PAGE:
Heavy Vinyl Winners

James Taylor on Warners / Rhino 180g Vinyl EQ Anomaly Test

Yet another album we are clearly obsessed with

Click on the link below to pull up the many reviews and commentaries we’ve written, as well as Hot Stamper copies that are currently available on the site.

Sweet Baby James

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Another in our series of Home Audio Exercises.

There is one obvious and somewhat bothersome fault with this new pressing, an EQ issue. Anybody care to guess what it is? Send us an email if you think you know. Hint: it’s the kind of thing that sticks out like a sore thumb, the kind of obvious EQ error I can’t ever recall hearing on an original.

Our Heavy Vinyl Review

This Warner Brothers 180g LP is the BEST SOUNDING Heavy Vinyl reissue to come our way in a long long time. Those of you who’ve been with us for a while know that that’s really not saying much, but it doesn’t make it any less true either, now does it? Let’s look at what it doesn’t do wrong first.

It doesn’t sound opaque, compressed, dry and just plain dead as a doornail like so many new reissues do. It doesn’t have the phony modern mastering sound we hate about the sound of the new Blue. (We seem to be pretty much alone in not liking that one, and we’re proud to say we still don’t like it.)

The new Sweet Baby James actually sounds like a — gulp — fairly decent original.
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Dire Straits – Communique

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A distinguished member of the Better Records Rock and Pop Hall of Fame.

Forget the dubby domestic pressings and whatever crappy Heavy Vinyl record they’re making these days – the UK LPs are the only way to fly on Communique. If you’re a fan of the band’s debut release, you’ll find much to like on this underappreciated follow up. (more…)

The Who – Tommy – Simply Vinyl Reviewed

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Sonic Grade: B

One of the BEST titles on Simply Vinyl! Better than the Classic version, that’s for sure. This one has the bass that’s all but missing from the new 200 gram pressing.  

The Classic Tommy Has No Bass

It could have had amazing bass, like their Who’s Next, but it doesn’t. Why I have no idea. The overall sound is thin, so thin that we immediately knew there was no point in carrying it. (The only Classic Who record we ever carried was Who’s Next; the rest of them are dreadful, some of the worst sounding reissues out there.) Not when there’s a very fine Heavy Vinyl pressing already around. You guessed it: the Simply Vinyl pressing, the one from that label that some reviewer thinks is “screwing up the market.”

Who’s Screwing Whom?

We invite all our readers and listeners to do the shootout for themselves. Both versions of Tommy are in print and widely available. [Woops, not any more, both are out of print.]

If you do find the Classic to be more to your liking, we simply ask that you send us your copy with a note as to the tracks you compared and what you found, so that we can hear it for ourselves. As you know from reading about Nirvana Nevermind, no two records, not even new audiophile ones, sound the same, so if you managed to get hold of a hot copy of the Classic, we want to hear it too! (After we have picked our jaws up off the floor we will happily send it back to you.)

Dire Straits – Love Over Gold

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A distinguished member of the Better Records Rock and Pop Hall of Fame.

MASTER TAPE SOUND ON BOTH SIDES! This copy is a FLUKE — we guarantee you have never heard a copy sound even remotely this good. We sure haven’t, and we’ve probably played fifty or more. This copy found itself running way ahead of the pack and never looked back. Two A+++ sides back to back — what are the chances?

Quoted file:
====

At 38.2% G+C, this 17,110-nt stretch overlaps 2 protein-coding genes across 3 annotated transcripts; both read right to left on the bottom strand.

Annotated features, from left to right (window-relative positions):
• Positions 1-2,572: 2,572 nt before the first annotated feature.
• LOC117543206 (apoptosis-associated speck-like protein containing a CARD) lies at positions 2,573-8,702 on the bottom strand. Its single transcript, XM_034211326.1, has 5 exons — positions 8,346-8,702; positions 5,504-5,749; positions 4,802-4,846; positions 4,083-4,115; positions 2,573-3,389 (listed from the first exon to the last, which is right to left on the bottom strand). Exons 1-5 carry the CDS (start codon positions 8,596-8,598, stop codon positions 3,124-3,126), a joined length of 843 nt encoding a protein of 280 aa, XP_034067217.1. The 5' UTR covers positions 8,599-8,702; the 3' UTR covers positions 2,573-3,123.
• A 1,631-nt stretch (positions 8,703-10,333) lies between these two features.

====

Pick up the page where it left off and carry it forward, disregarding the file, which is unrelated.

Telegraph Road does something on this LP that you won’t hear on one out of twenty pressings: It ROCKS. It’s got ENERGY and DRIVE. (more…)

Dire Straits – Making Movies

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A distinguished member of the Better Records Rock and Pop Hall of Fame.

Making Movies finally makes the grade on this White Hot Stamper copy! We’ve tried this one a few times over the years, very rarely having anything to show for it. The typical copy of this album tends to be dry, spitty, grainy, and somewhat dull, robbing the music of much of its charm. These guys obviously know their way around a studio — many of you must know just how good their first album can sound — so we’ve always been frustrated at what we hear on copy after copy that hits out table. 

Making Movies finally makes the grade on this White Hot Stamper copy! We’ve tried this one a few times over the years, very rarely having anything to show for it. The typical copy of this album tends to be dry, spitty, grainy, and somewhat dull, robbing the music of much of its charm. These guys obviously know their way around a studio — many of you must know just how good their first album can sound — so we’ve always been frustrated at what we hear on copy after copy that hits out table. (more…)

Grateful Dead – Wake Of The Flood

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  • Stunning sound throughout with Triple Plus (A+++) sound or close to it on both sides and vinyl that is about as quiet as we can find
  • This original pressing has the kind of Tubey Magical Midrange that modern records cannot even BEGIN to reproduce
  • A difficult album to find audiophile quality sound for, this is one of the best copies to ever hit the site
  • “Wake of the Flood was certainly as good – if not arguably better than – most of their previous non-live efforts.”

This is the album that comes after American Beauty on the Grateful Dead timeline, and while it’s certainly not in the same league as that masterpiece, there’s still a lot of good music on here. The All Music Guide gives it four stars out of five and calls it “certainly as good — if not arguably better than — most of their previous non-live efforts”. (more…)

Grateful Dead – Grateful Dead

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  • KILLER sound throughout for this original WB Gold Label pressing with both sides earning Shootout Winning Triple Plus (A+++) grades